JERUSALEM (AP) — Prime Minister Ariel Sharon won a
historic victory yesterday when parliament voted to approve his
plan to withdraw from the Gaza Strip and parts of the West Bank
— the first time lawmakers have authorized the removal of
Jewish settlements from lands the Palestinians claim for a
state.

Beth Dykstra
A Palestinian man prays over bodies of 12 men, killed in an Israeli army operation, during their funeral yesterday in Khan Younis, in the southern Gaza Strip. Israeli troops withdrew from the refugee camp yesterday. (AP PHOTO)

The 67 to 45 vote, with seven abstentions, gave strong backing
to Sharon’s plan to evacuate 21 settlements in the Gaza
Strip, where 8,200 Jewish settlers live amid 1.3 million
Palestinians, and four in the West Bank.

“I think that the prime minister of Israel had a great
victory tonight,” Vice Premier Ehud Olmert told CNN.

Sharon won with the help of dovish opposition parties. Many
members of his center-right coalition, as well as religious
opposition parties, voted against him.

Sharon had hoped a strong victory such as the one he secured
yesterday would allow him to fend off settlers’ calls for a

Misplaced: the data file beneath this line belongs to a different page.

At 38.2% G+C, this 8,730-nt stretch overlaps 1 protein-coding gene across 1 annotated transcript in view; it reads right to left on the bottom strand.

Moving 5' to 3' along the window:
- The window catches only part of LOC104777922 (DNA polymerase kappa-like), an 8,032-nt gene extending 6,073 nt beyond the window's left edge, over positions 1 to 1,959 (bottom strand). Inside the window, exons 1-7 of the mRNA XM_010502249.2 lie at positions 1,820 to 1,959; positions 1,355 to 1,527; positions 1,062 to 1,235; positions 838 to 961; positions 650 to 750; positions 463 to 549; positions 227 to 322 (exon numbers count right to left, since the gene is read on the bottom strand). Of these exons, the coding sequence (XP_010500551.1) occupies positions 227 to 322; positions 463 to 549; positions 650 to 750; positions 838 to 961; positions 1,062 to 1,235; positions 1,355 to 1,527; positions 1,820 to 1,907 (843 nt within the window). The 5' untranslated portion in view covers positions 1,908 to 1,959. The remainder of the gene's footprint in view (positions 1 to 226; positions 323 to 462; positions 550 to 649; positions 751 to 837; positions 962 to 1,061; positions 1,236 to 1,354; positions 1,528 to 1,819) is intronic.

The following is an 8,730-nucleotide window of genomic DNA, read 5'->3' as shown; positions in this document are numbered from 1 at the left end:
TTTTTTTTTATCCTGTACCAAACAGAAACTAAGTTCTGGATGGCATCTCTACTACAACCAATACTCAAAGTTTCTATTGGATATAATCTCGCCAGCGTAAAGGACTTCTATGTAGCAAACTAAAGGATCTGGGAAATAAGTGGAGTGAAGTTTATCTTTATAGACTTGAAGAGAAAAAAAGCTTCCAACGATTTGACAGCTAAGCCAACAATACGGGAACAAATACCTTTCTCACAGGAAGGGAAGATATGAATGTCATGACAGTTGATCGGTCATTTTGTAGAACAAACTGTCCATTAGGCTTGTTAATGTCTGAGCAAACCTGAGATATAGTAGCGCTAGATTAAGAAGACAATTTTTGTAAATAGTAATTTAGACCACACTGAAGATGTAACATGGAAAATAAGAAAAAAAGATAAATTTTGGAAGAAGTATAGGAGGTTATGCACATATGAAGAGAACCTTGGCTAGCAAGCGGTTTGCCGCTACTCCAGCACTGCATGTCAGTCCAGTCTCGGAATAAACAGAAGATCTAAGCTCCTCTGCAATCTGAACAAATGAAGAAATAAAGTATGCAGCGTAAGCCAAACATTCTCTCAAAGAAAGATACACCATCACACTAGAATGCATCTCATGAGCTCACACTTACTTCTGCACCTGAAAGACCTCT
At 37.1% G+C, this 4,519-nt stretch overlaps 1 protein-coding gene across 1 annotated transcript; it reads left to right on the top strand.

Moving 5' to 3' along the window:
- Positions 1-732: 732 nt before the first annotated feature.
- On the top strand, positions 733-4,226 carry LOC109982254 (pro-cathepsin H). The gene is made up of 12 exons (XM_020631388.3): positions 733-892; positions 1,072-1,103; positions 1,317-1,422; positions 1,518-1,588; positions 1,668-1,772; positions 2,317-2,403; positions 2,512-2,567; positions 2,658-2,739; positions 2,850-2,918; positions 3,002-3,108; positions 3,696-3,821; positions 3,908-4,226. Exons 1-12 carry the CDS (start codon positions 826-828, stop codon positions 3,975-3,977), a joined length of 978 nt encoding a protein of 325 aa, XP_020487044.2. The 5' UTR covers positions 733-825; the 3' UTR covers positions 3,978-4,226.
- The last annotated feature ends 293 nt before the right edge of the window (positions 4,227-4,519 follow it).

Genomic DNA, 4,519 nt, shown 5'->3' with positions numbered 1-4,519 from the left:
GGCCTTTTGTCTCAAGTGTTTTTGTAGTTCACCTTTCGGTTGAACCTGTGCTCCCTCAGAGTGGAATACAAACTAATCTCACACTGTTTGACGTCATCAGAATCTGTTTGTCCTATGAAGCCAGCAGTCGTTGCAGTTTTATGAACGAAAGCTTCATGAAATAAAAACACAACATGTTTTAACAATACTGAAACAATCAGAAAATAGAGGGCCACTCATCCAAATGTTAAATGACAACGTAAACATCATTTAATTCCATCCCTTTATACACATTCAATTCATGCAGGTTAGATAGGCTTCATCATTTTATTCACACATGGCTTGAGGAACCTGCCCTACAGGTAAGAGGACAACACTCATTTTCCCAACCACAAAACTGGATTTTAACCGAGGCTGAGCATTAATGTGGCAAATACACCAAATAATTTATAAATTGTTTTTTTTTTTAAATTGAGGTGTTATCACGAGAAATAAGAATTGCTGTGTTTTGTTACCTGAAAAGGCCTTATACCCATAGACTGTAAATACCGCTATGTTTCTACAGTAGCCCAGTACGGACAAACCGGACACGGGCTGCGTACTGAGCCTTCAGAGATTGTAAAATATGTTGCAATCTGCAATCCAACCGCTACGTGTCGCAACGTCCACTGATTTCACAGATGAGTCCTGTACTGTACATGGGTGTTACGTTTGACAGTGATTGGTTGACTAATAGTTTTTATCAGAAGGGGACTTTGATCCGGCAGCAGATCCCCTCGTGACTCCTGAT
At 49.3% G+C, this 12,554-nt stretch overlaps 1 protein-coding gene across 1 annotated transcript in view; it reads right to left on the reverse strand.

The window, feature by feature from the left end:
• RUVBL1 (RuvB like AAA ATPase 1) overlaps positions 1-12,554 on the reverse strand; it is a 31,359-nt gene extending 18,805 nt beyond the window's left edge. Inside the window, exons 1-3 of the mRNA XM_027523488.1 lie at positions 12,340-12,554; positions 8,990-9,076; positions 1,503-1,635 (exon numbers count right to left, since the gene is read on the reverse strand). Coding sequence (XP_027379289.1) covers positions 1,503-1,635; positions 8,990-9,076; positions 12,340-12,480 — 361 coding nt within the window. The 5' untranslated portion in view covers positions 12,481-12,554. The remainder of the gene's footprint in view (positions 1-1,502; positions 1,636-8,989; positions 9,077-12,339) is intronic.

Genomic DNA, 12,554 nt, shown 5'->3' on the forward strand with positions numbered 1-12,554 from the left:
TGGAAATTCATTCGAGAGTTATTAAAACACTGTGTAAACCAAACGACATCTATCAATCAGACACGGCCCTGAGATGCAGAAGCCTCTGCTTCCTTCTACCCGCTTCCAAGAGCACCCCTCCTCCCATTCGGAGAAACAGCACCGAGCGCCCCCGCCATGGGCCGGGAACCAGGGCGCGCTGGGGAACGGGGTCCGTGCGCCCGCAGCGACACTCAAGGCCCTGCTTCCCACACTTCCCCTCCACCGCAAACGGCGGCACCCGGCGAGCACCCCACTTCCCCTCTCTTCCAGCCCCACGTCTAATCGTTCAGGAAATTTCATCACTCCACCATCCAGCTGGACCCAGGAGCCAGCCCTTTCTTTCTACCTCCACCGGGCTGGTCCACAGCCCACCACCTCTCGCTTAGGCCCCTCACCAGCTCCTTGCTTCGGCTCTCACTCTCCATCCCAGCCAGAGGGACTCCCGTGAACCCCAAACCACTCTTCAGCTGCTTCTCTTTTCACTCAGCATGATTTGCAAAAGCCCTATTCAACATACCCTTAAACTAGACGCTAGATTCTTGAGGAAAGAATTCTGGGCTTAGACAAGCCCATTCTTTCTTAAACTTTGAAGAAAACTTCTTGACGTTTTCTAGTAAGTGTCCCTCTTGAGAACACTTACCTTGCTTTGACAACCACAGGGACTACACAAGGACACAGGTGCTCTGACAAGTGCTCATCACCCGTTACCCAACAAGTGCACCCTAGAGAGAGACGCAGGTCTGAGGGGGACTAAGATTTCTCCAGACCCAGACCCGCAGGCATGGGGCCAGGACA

national referendum on the plan — something the prime
minister has denounced as a delaying tactic by his opponents.

However, immediately after the vote four key Likud ministers who
had voted in favor demanded Sharon call a referendum or said they
would resign from the government.

Sharon’s victory came a day after he surprised both
detractors and supporters by giving a speech accusing settlers of
suffering from a “messianic complex” and telling
Palestinians that Israel has no desire to rule over them.

Thousands of Jewish settlers demonstrated outside the Knesset,
or parliament, in a boisterous show of force yesterday, denouncing
Sharon as a traitor.

“I came here to tell the people of Israel that this is our
land and my home,” said David Pinipnta, 31, of the Gaza
settlement of Neve Dekalim. “No power on earth can move me
from it.”

Sharon entered the parliament building surrounded by an
unprecedented 16 bodyguards — reflecting security
officials’ fears of an attack by right-wing extremists who
believe the prime minister is forsaking God’s will by giving
up parts of the biblical Land of Israel.

Posters outside the Knesset declared that “Sharon has
disengaged from reality” and “the evacuation of
settlements is a victory for terror.”

The parliament vote took place on the anniversary of two events
that embodied the Jewish state’s history of bloodshed and
yearning: the assassination of Prime Minister Yitzhak Rabin nine
years ago on the Jewish calendar and the Israel-Jordan peace
treaty, signed on Oct. 26, 1994.

Notably absent from Israel’s debate on withdrawing from
Palestinian territories are the Palestinians themselves, whom
Israel accuses of being unreliable negotiating partners.

Palestinian Cabinet Minister Saeb Erekat said Israel should not
be making unilateral decisions about the Palestinians’
future. “Now the seriousness of the Israeli government will
depend on resuming negotiations with the Palestinian
Authority,” he said.

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